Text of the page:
Saturday, December 22, 2012

The Travellers Arms

There is a ruin along the highway north to the city, just before the Gleneagle Forest, just where that big bald mountain rises on the right. Surrounded in lush green periwinkles and grape vines, only the footings and a smashed concrete bath tub are left. The place has always intrigued me but I usually miss it because I'm driving fast, trying to avoid road trains and keep a weather eye on errant Commodore drivers. ("Now, that is carist," one of my friends told me once.)

This time I stopped before I passed it and asked the man at the fruit stall how much further it was to the Travellers Arms. He stared down at the bagged cherries on the scales. Then he looked up and I could see a few memories in his eyes.
"Now that was a place ... old Auntie May. Shit. Haven't thought about that in years. She was running girls there and everything, back in the day."




The hotel was originally built as the over night stop after a day's ride from the city. Perhaps they also had a livery service when people were still doing the trek on horseback. Old Salt remembers dropping in there after he and his Dad had sold fish in the city in the 1950s. He mentioned something about it being far just enough outside the city limits that it was legal to drink there on Sundays. Folk would drive all that way for a drink - or two, or three. On looking at the newspaper archives that mention the Travellers Arms, this legal loophole in the drinking laws could have accounted for the amount of disastrous, deadly drives home from the hotel in the middle of the night.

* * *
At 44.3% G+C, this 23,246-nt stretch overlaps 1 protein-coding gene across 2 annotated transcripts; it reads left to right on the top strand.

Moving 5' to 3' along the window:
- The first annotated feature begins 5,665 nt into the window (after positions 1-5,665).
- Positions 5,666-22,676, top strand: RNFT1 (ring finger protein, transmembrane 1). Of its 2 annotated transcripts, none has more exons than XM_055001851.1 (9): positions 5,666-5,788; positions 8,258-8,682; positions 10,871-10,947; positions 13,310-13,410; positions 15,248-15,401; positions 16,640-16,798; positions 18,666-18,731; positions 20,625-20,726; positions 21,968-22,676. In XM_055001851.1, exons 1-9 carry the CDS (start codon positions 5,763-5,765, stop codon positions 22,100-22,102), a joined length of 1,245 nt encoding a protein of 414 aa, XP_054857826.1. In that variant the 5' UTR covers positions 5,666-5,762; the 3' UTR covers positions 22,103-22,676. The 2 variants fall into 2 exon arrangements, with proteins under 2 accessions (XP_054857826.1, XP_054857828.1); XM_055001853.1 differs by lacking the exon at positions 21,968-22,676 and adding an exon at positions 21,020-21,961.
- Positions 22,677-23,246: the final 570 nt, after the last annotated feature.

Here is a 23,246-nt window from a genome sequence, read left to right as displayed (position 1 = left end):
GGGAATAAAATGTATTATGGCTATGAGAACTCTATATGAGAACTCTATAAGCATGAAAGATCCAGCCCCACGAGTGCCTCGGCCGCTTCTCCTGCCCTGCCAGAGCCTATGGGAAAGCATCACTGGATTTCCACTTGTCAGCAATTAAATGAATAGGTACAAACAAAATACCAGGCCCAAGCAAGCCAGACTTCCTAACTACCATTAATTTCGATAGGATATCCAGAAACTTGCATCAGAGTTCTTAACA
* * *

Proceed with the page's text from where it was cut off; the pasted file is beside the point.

C. 1930
Down the hill from the ruins of the old hotel, I found a little stream and the remains of someone's dope operation. (If you spend enough time tramping around in the bush, you can find these things everywhere.) It's also where the domestic/ferals have inhabited the jarrah forest: one verdant hectare teeming with plum and pear trees, lillipillies, grapevine and lots of rabbits.

6 comments:

  1. Thanks. I'v often wondered about that place too. I just love ruins. Maybe it's cos I'm one....:)

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  2. Reminds me of all those hotels in the Catskill mountains.

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    Replies
    1. They sound like they'd have a story or two or three ...

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  3. In my experience Commodore drivers never look back, bless em.

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